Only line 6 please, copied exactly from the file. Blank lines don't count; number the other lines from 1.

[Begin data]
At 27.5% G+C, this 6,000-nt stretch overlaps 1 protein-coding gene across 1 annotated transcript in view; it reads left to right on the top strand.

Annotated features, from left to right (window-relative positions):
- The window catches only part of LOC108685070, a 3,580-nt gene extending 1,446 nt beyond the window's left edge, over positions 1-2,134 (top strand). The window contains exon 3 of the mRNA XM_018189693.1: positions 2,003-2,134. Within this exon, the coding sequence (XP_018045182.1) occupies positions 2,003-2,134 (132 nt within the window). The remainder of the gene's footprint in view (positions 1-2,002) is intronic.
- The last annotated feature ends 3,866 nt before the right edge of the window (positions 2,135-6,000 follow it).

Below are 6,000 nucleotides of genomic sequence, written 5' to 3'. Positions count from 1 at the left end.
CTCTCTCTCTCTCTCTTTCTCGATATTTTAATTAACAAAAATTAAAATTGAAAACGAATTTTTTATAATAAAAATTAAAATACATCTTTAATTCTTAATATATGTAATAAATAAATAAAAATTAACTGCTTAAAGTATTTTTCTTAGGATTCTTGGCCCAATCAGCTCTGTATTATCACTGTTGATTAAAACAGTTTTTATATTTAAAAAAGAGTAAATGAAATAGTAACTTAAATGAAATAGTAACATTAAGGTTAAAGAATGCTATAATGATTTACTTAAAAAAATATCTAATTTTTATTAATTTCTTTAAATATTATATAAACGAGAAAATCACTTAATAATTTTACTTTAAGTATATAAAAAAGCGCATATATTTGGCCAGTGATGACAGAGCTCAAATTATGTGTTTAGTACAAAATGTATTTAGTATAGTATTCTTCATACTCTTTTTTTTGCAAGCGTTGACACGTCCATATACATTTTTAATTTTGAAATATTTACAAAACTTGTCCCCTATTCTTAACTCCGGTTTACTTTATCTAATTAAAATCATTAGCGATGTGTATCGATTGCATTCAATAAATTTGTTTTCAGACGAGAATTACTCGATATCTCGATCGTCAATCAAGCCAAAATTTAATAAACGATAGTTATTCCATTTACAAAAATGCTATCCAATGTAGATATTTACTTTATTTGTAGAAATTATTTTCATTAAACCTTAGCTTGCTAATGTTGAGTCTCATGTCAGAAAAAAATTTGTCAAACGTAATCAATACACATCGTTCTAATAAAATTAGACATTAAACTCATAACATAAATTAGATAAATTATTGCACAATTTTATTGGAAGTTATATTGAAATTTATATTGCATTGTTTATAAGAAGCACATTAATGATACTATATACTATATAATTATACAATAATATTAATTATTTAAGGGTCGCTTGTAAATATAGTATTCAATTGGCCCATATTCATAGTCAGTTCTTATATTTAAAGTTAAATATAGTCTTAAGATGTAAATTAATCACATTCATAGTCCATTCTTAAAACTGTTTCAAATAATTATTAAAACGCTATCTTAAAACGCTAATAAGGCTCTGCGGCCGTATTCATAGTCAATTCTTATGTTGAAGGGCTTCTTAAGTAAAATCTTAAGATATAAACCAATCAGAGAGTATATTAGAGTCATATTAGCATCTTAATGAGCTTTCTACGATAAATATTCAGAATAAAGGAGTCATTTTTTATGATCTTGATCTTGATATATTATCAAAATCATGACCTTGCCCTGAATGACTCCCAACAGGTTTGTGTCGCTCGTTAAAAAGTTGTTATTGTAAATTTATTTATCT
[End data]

CTCTCTCTCTCTCTCTTTCTCGATATTTTAATTAACAAAAATTAAAATTGAAAACGAATTTTTTATAATAAAAATTAAAATACATCTTTAATTCTTAATATATGTAATAAATAAATAAAAATTAACTGCTTAAAGTATTTTTCTTAGGATTCTTGGCCCAATCAGCTCTGTATTATCACTGTTGATTAAAACAGTTTTTATATTTAAAAAAGAGTAAATGAAATAGTAACTTAAATGAAATAGTAACATTAAGGTTAAAGAATGCTATAATGATTTACTTAAAAAAATATCTAATTTTTATTAATTTCTTTAAATATTATATAAACGAGAAAATCACTTAATAATTTTACTTTAAGTATATAAAAAAGCGCATATATTTGGCCAGTGATGACAGAGCTCAAATTATGTGTTTAGTACAAAATGTATTTAGTATAGTATTCTTCATACTCTTTTTTTTGCAAGCGTTGACACGTCCATATACATTTTTAATTTTGAAATATTTACAAAACTTGTCCCCTATTCTTAACTCCGGTTTACTTTATCTAATTAAAATCATTAGCGATGTGTATCGATTGCATTCAATAAATTTGTTTTCAGACGAGAATTACTCGATATCTCGATCGTCAATCAAGCCAAAATTTAATAAACGATAGTTATTCCATTTACAAAAATGCTATCCAATGTAGATATTTACTTTATTTGTAGAAATTATTTTCATTAAACCTTAGCTTGCTAATGTTGAGTCTCATGTCAGAAAAAAATTTGTCAAACGTAATCAATACACATCGTTCTAATAAAATTAGACATTAAACTCATAACATAAATTAGATAAATTATTGCACAATTTTATTGGAAGTTATATTGAAATTTATATTGCATTGTTTATAAGAAGCACATTAATGATACTATATACTATATAATTATACAATAATATTAATTATTTAAGGGTCGCTTGTAAATATAGTATTCAATTGGCCCATATTCATAGTCAGTTCTTATATTTAAAGTTAAATATAGTCTTAAGATGTAAATTAATCACATTCATAGTCCATTCTTAAAACTGTTTCAAATAATTATTAAAACGCTATCTTAAAACGCTAATAAGGCTCTGCGGCCGTATTCATAGTCAATTCTTATGTTGAAGGGCTTCTTAAGTAAAATCTTAAGATATAAACCAATCAGAGAGTATATTAGAGTCATATTAGCATCTTAATGAGCTTTCTACGATAAATATTCAGAATAAAGGAGTCATTTTTTATGATCTTGATCTTGATATATTATCAAAATCATGACCTTGCCCTGAATGACTCCCAACAGGTTTGTGTCGCTCGTTAAAAAGTTGTTATTGTAAATTTATTTATCT